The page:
When would this be over?
I leaned against the back of the chair and glanced up at the dinner speaker sitting up on the stage and expounding on all things related to Gen Z. I glanced around at the fifty-plus dinner participants who were listening rapturously, because most had children who belonged to Gen Z. They wanted an instant solution from this expert about how they could communicate more effectively with their children. I suppressed a deep sigh. When would these people learn that children don’t listen to parents, no matter what generation?
But no, the expert declared, Gen Z was different, because they were digital natives and knew how to change society, unlike past generations. As the expert droned on and on about how Gen Z would be THE generation that would change the world for better, I squirmed in my chair and took out my phone – thankfully, I sat at a table positioned in the back of the ballroom near the fire exit. I pulled out my phone and tucked the top part of it under the thick tablecloth, and started to swipe.
My swipe-happy finger paused when my eyes strayed upon the following LinkedIn message from someone that I knew in passing as a work colleague:
Jenny I realize that I don’t know you that well. But I need some legal help so I’m throwing a lifeline in hopes that you’ll somehow be checking LinkedIn. Do you have just a minute? I’m not in trouble or anything… not asking for you to help me other than maybe give me an idea of who to call.
It was such an odd message from someone I knew as eternally cheerful, inquisitive, and respectful – I had enjoyed our one-off conversations ranging from neuroscience to faith to random trivia. I hunched over and immediately texted back my cell phone number.
Immediately, my screen shimmered with an incoming call, and I swiped “accept.” I pushed my chair back and rushed to the fire exit, and entered the restrooms to take the call.
For over twenty years, he had been taking care of his spouse’s mental health needs, and there were times that she had to be hospitalized. However, this time, he and the hospital staff had not been communicating effectively. He had been kicked out of the hospital premises for interfering too much, and he was worried that his spouse would not be receiving the medication that she needed to survive. He was at his wit’s end, and he did not know who else to contact. He thought of me and on a whim, reached out on LinkedIn, hoping against hope that I would respond that evening.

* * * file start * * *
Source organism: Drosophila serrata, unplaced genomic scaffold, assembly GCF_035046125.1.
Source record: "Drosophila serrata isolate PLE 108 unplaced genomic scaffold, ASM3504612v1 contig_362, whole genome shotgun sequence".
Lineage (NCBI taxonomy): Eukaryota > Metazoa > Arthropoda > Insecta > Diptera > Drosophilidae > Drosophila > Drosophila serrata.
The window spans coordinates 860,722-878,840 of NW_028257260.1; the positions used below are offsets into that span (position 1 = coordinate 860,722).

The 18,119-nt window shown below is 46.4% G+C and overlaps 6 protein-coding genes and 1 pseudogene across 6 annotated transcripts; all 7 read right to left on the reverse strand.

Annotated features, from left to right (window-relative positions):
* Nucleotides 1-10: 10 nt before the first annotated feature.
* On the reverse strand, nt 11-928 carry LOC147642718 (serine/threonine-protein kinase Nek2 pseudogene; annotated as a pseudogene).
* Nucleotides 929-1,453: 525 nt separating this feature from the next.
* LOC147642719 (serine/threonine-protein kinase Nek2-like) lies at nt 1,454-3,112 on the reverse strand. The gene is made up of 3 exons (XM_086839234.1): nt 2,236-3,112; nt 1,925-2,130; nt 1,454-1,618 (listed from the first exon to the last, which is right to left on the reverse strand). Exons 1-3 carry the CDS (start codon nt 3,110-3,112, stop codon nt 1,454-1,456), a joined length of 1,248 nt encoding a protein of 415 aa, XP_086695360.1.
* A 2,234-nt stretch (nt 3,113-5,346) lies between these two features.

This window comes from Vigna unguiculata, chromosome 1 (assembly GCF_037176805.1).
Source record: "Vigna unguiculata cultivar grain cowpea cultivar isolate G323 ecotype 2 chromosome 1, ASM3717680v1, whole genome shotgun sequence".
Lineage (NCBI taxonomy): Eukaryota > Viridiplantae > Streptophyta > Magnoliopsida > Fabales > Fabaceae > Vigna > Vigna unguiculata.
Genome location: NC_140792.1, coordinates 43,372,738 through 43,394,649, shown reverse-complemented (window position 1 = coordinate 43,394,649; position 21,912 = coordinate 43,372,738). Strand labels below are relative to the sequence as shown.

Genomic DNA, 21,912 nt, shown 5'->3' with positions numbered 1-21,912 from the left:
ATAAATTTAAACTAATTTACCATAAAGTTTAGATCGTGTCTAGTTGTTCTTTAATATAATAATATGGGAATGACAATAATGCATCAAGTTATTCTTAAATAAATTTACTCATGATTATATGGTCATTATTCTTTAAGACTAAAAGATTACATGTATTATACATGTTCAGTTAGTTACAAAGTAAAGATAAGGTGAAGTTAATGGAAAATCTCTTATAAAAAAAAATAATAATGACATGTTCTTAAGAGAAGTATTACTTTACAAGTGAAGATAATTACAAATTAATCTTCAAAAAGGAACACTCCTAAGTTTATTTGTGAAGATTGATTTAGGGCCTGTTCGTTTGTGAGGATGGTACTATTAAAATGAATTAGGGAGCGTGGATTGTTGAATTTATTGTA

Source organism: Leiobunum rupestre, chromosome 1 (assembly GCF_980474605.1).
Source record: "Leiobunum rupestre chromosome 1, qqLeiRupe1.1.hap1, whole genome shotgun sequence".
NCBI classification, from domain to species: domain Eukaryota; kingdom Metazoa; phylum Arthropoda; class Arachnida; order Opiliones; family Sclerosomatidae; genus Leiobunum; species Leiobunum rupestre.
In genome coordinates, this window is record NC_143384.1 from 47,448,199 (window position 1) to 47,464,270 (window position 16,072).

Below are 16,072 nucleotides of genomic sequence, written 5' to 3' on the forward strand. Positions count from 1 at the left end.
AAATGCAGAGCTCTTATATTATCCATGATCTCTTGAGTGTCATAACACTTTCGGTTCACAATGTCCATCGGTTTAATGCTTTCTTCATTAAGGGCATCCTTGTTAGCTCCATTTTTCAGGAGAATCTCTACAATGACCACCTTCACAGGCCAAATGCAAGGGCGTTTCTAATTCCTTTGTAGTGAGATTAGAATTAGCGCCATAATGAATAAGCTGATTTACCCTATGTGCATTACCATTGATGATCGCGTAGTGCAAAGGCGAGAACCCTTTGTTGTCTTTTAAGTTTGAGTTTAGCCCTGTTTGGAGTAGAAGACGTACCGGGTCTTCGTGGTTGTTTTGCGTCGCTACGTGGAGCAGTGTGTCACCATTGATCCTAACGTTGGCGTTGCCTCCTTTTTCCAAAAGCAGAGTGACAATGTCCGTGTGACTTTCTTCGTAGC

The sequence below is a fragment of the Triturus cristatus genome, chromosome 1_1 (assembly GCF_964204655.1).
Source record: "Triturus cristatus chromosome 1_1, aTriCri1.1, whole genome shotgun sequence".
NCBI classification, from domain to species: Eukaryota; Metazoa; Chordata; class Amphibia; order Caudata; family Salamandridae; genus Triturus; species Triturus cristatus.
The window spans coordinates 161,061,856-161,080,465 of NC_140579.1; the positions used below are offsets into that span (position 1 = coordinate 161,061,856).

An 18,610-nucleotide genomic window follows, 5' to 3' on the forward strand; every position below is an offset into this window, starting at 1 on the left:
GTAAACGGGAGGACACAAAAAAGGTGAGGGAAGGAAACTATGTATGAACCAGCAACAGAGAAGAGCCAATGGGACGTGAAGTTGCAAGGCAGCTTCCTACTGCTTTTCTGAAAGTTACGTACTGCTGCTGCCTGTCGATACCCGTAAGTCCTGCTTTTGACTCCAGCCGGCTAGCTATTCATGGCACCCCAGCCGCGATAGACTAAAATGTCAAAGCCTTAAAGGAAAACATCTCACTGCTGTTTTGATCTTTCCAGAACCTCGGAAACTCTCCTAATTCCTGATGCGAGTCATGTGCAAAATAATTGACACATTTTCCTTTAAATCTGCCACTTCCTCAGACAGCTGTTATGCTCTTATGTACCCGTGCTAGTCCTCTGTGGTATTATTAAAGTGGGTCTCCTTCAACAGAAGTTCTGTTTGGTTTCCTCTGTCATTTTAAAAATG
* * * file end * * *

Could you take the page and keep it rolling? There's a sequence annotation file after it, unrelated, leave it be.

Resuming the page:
I ran through the options of people in my head, and immediately started to call around, although finding anyone at 9pm in Wichita, KS is somewhat tricky. Running into dead ends, I called him back and outlined what I planned to do first thing in the morning. I tried to calm him down, recommended that he get some sleep (he had not slept for 48 hours due to his spouse’s issues), and promised that I would connect him with resources in the morning.
The next morning, I contacted a colleague who had been mapping out mental health resources in the Wichita area, and also served on a mental health association board. She immediately reached out to this person, and together, they temporarily resolved the services issues being experienced by his spouse at the hospital. Through the mental health network that my colleague had built, she was able to connect him with the people – healthcare providers and attorneys – who could help him maneuver within the unnecessarily complicated system.
When would this be over for him?
Thanks to people who have helped him maneuver a complicated system more effectively, this person understands how to leverage the legal and healthcare systems more effectively to mitigate his spouse’s mental health issues. But having battled his spouse’s mental health issues for over twenty years, he knows that, despite the plethora of mental health experts, no one has a solution or a cocktail of drugs that will make her mental health issues disappear forever.
Instead, together, they must focus on mitigation and making trade-offs – this process is and continues to be a marathon, not a sprint.
We seek experts, expecting them to provide quick and easy solutions to our most pressing problems – like the Gen Z expert who was the dinner speaker when I received the SOS from my colleague. But when it comes to trying to solve questions that have no answers, there are no experts.
So each time you think you are an expert, or an expert has the answers, pause and think about the following:
Listen. Listen for what’s unspoken – when you are dealing with someone desperate, articulation will not be high on their list.
And listen for the covertly desperate – for example, if someone seems to have a too perfectly content facade, breathe deeply, close your mouth, and open your ears. Piece together fragments of conversations that you have shared, and if something does not feel right, make a mental note.
Microsoft Office 365 My Analytics provides many data points about how productive you are at work and how effectively you step away from your work outside of working hours, which are labeled as “quiet” days. But that data does not capture what happens behind closed doors; it does not mean that personal lives are “quiet.”
Keep in mind that all our people have personal lives, and we don’t know what happens there that could impact them everywhere else in their lives, including at the workplace.
Demonstrate grace – give people the benefit of the doubt, and try to understand their intention, rather than just the immediate impression.
We are not that dissimilar to stars in the sky – separate but able to connect and become new structures of support. You are alone yet not alone – treasure the people around you.
Know when to support and to help, but also when to step back. We own our choices and their consequences.
Because living will not end anytime soon.